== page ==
Panelists discuss celebration of restoration of Japan’s sovereignty

Panelists discuss celebration of restoration of Japan’s sovereignty

In the evening on April 25, at the Ryukyu Shimpo Hall in the Izumizaki district of Naha, panelists discussed the issue of sovereignty for Okinawa.

April 26 2013 Ryukyu Shimpo

In the evening on April 25, a panel discussion was held on the topic of the Japanese government planning to hold a ceremony on April 28 to commemorate the anniversary of the restoration of Japanese sovereignty after the San Francisco Peace Treaty took effect in 1952. Held at the Ryukyu Shimpo Hall in the Izumizaki district of Naha, the discussion was sponsored by the Ryukyu Shimpo newspaper, Okinawa Television Broadcasting and Radio Okinawa

Five panelists discussed the significance of April 28, the date on which Okinawa was separated from Japan and placed under U.S. occupation, as well as the topic of sovereignty for Okinawa and Japan. About 620 people attended the panel discussion to gain a better understanding of these issues. The panelists also discussed whether or not Okinawa should seek to gain independence from Japan.
With regard to the Okinawan people’s opposition to the central government’s celebration of the date of restoration of Japan’s sovereignty, Naha Mayor Takeshi Onaga criticized Prime Minister Shinzo Abe, saying, “This has awoken a sleeping dog in Okinawa. In Abe’s mind, the issue of Okinawa was somewhere far off away in a corner.” With regard to the Abe administration becoming more conservative after the ceremony, Onaga said, “Rather than amending the Japanese constitution, revising the Japan-U.S. Status-of-Forces Agreement would allow Japan to regain its sovereignty.” Onaga emphasized the importance of everyone in Okinawa opposing the ceremony and establishing Okinawa’s sovereignty.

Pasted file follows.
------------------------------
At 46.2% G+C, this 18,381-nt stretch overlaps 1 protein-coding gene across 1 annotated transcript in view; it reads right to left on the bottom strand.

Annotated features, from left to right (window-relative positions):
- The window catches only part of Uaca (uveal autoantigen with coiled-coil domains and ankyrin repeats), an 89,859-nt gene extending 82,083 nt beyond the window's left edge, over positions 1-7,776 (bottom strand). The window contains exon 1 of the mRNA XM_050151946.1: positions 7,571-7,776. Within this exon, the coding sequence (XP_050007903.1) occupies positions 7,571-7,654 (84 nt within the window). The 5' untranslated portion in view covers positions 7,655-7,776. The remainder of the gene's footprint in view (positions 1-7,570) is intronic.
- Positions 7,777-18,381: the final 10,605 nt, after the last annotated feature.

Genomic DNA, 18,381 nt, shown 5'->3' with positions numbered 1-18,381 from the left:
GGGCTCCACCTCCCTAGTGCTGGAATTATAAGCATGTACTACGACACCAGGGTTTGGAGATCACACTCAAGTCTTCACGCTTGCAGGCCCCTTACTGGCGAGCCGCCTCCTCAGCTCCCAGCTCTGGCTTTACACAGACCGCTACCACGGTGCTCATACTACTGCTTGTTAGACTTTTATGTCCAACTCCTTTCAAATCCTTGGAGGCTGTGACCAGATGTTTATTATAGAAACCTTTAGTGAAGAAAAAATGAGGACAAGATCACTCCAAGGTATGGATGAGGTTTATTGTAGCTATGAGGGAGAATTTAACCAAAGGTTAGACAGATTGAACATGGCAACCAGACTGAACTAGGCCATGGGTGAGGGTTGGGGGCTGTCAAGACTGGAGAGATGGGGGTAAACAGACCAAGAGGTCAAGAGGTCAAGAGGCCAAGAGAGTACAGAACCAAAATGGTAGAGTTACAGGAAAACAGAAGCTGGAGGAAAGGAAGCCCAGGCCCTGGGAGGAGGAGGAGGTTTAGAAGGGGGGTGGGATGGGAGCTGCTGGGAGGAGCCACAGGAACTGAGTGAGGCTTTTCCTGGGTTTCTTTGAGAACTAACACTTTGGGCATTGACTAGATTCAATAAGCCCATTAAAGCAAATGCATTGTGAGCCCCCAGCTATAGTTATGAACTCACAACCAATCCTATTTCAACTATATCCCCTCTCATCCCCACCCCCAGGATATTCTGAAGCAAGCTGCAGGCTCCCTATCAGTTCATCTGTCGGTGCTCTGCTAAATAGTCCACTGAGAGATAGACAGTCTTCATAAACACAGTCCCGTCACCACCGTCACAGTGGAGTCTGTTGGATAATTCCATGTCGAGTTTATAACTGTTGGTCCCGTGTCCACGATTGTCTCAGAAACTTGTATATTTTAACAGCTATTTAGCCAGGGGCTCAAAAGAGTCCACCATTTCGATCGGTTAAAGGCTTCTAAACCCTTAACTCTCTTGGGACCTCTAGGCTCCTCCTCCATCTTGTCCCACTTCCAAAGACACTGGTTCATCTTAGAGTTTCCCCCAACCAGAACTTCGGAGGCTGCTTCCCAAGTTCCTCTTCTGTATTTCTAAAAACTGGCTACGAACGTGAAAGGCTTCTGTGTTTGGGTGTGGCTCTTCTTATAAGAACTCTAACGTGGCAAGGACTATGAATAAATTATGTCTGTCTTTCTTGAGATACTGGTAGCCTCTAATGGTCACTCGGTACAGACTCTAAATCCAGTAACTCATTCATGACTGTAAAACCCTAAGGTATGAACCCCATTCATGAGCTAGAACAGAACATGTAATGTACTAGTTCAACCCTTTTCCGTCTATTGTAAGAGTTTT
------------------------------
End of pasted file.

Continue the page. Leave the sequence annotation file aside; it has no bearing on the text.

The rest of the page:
Writer Masaru Sato criticized the ceremony, saying, “The Japanese government’s celebration of the restoration date by referring to it representing the complete return of its sovereignty runs counter to its ongoing demands for the return of the Northern Territories. The central government decided to hold the ceremony without acknowledging that April 28 was actually the date that Okinawa was separated from Japan.” With regard to the Emperor Showa verbally requesting that the U.S. government continue the military occupation of Okinawa for an extended period of time, Sato said, “The people of the main islands of Japan avoid discussing the emperor but the Okinawan people do discuss this matter. They react differently to the emperor.”

Professor emeritus of the University of the Ryukyus, Kiko Nishizato, who specializes in modern history, criticized the ceremony, saying, “The U.S. government influences the Japanese government’s policies for relocation of Futenma Air Station within Okinawa, Japan’s participation in the Trans-Pacific Partnership and the reactivation of nuclear power plants. The ceremony is an attempt to cover up the reality of Japan’s subordination to the United States.”

Keiko Katsukata-Inafuku, a professor of Waseda University, who is originally from Okinawa, also criticized the ceremony, saying, “Although I consider that the Okinawan governor’s decision not to attend the ceremony is the right one, I think that the vice governor’s attendance does not show respect for Okinawan people’s feelings. I want the Okinawa Prefectural Government to indicate its intention to the Japanese government in some way.”

Yasukatsu Matsushima, a professor of Ryukoku University, who calls for Ryukyuan independence, said, “Militarization to enhance the islands defense could expose the Ryukyu Islands to the risk of being sacrificed by a mistaken national strategy. Ryukyu becoming completely independent is the best way to resolve the U.S. military base issues.”

(English translation by T&CT, Mark Ealey)

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